You clearly seem intent on trivializing the trauma endured by victims of rape and sexual abuse. You make no arguments, you just say

            1. rape isn’t serious
            2. repeat the point

            People *are* traumatized by rape – you’re pissing and shitting on suffering people to engage in a jack-off ‘utility monster’ thought experiment so you can feel cool and defiant and smug.

        2. 1.1.5.2
          prodegtion

          And why didn’t you refuse once you realized it wasn’t what you wanted?

        3. 1.1.5.3
          prodegtion

          Did this man force you to have sex with him?

      6. 1.1.6
        NateHevens, resident SOOPER-GENIUS... apparently...

        What the everloving fuck is wrong with you? If you had sex with someone without consent, you are a rapist and need to go to jail…

        Asshole…

        1. 1.1.6.1
          prodegtion

          I agree you should pay damages to the victim. I never said there should be no penalty. Jail is a bit rash…

  2. 2
    prodegtion

    Exactly! Assault should not be categorized like that. Sexual assault is just assault and it is not inherently worse than general assault just because it’s “sexual”.

    1. 2.1
      Miri, Professional Fun-Ruiner

      Pretty sure you’ve missed the point a little bit there.

      1. 2.1.1
        SallyStrange

        This dude is a trolly trolling troll who has already trolled several FTB blogs and been banned from one. I forget which.

        1. 2.1.1.1
          prodegtion

          I strongly resent that accusation. You cannot dismiss my arguments with ad hominem attacks like “he’s a troll”.

          1. lochaber

            walks like a duck, quacks like a duck, looks like a duck…

          2. imnotandrei

            You cannot dismiss my arguments with ad hominem attacks like “he’s a troll”.

            No, but we can say “You’ve said stupid stuff on other blogs, and refused to learn/demonstrated any ability to learn, so you’re not worth arguing with.”

            Your arguments aren’t bad because you’re a troll. You’re a troll because your arguments are bad and your rhetorical manner appears to be far more about getting a rise out of people than actually *engaging*.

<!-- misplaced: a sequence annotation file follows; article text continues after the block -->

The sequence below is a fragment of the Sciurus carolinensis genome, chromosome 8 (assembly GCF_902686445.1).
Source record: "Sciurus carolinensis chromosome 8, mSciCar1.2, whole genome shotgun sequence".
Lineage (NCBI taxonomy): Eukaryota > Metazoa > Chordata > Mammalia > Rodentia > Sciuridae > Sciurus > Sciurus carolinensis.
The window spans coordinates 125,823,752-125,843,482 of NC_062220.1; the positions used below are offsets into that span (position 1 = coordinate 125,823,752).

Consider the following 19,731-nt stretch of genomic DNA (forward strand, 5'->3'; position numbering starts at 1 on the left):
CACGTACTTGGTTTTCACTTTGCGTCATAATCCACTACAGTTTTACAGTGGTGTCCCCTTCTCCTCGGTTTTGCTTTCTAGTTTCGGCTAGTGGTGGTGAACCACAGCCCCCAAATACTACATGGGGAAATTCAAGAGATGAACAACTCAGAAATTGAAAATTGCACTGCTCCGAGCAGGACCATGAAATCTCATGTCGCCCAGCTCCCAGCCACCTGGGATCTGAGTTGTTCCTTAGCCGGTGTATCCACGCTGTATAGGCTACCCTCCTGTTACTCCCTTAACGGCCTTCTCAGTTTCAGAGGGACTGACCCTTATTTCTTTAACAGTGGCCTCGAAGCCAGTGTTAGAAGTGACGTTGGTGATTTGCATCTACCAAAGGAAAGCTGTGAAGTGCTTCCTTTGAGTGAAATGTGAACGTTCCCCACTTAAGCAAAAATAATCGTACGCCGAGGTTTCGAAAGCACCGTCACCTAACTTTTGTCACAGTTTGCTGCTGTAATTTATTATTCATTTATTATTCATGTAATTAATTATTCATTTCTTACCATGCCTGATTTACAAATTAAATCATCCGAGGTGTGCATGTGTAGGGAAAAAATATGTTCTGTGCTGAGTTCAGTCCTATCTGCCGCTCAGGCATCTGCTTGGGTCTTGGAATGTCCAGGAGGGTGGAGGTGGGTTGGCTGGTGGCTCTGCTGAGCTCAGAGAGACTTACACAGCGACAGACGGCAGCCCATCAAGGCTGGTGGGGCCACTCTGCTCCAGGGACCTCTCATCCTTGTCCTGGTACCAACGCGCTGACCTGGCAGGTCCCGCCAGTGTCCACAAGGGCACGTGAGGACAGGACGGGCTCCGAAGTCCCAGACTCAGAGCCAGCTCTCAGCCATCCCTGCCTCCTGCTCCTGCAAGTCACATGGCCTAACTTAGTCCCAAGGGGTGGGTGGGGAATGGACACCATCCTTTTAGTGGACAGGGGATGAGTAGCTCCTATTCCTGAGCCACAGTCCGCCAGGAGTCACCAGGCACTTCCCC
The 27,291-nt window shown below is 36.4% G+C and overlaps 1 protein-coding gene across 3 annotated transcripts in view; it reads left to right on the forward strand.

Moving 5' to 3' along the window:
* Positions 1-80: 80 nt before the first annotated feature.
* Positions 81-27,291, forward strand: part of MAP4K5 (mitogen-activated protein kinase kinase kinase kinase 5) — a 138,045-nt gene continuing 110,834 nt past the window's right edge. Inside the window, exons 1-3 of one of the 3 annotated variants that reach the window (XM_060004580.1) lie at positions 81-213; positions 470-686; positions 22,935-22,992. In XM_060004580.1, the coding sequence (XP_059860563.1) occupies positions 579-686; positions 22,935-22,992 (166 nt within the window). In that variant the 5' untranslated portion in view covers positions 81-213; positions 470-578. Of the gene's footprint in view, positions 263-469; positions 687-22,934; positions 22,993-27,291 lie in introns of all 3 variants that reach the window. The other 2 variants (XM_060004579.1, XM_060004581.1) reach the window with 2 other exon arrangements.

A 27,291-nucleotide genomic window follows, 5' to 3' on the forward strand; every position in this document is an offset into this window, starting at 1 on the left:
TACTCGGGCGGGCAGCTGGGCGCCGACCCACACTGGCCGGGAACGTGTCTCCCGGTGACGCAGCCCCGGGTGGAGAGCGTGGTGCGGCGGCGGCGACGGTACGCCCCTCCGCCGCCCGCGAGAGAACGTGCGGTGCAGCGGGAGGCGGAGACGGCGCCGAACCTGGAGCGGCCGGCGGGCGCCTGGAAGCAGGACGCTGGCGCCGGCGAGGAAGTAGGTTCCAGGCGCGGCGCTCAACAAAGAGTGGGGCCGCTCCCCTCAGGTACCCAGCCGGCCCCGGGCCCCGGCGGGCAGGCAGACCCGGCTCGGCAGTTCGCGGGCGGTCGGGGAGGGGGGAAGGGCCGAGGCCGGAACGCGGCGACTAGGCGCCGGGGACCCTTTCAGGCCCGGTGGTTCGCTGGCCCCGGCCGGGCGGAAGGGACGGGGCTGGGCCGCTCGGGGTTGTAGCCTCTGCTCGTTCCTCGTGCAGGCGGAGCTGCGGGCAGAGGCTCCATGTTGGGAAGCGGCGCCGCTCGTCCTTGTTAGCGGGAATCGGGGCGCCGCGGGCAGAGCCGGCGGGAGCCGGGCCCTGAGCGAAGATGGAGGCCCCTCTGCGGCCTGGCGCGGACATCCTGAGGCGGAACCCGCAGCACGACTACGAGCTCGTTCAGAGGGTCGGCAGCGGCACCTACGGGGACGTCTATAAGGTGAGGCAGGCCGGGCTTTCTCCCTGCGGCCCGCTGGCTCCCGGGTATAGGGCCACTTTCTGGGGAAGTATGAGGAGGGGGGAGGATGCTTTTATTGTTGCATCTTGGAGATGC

See? No argument ad hominem there.

          3. prodegtion

            Then actually respond to the arguments. Don’t dismiss the ones you don’t like by saying “my rhetorical manner appears to be far more about getting a rise out of people than actually engaging.”

          4. John Horstman

            SallyStrange wasn’t dismissing your “arguments” (I think you meant “assertions”). Ze was dismissing you, as a person, for behaving in an awful fashion. Go away. You’re not owed an audience nor engagement with your statements.

    2. 2.2
      Ibis3, Let's burn some bridges

      I’m pretty sure that I’d be less bothered by someone rubbing my shoulder without my consent (an assault) and someone rubbing my clitoris without my consent. Inherently worse? Yep.

      1. 2.2.1
        prodegtion

        That’s your personal preference, which is not relevant in deciding which of those two assaults is “worse,” because the same event could affect different people differently.

        1. 2.2.1.1
          imnotandrei

          because the same event could affect different people differently

          Indeed; of course in order to operate as a society, sometimes things need to be treated the same across multiple people.

          It’s sort of how that “society” thing works — people come to a consensus, and operate from that basis.

      2. 2.2.2
        John Horstman

        True for you, but then there are people for whom any kind of touch is traumatic (and perhaps equally so), or people who have relatively minor responses to sexual assault. Why the need to universalize/essentialize your own experiences? ‘Severity’ doesn’t really matter that much because violating bodily autonomy is wrong, full stop.

  3. 3
    Ibis3, Let's burn some bridges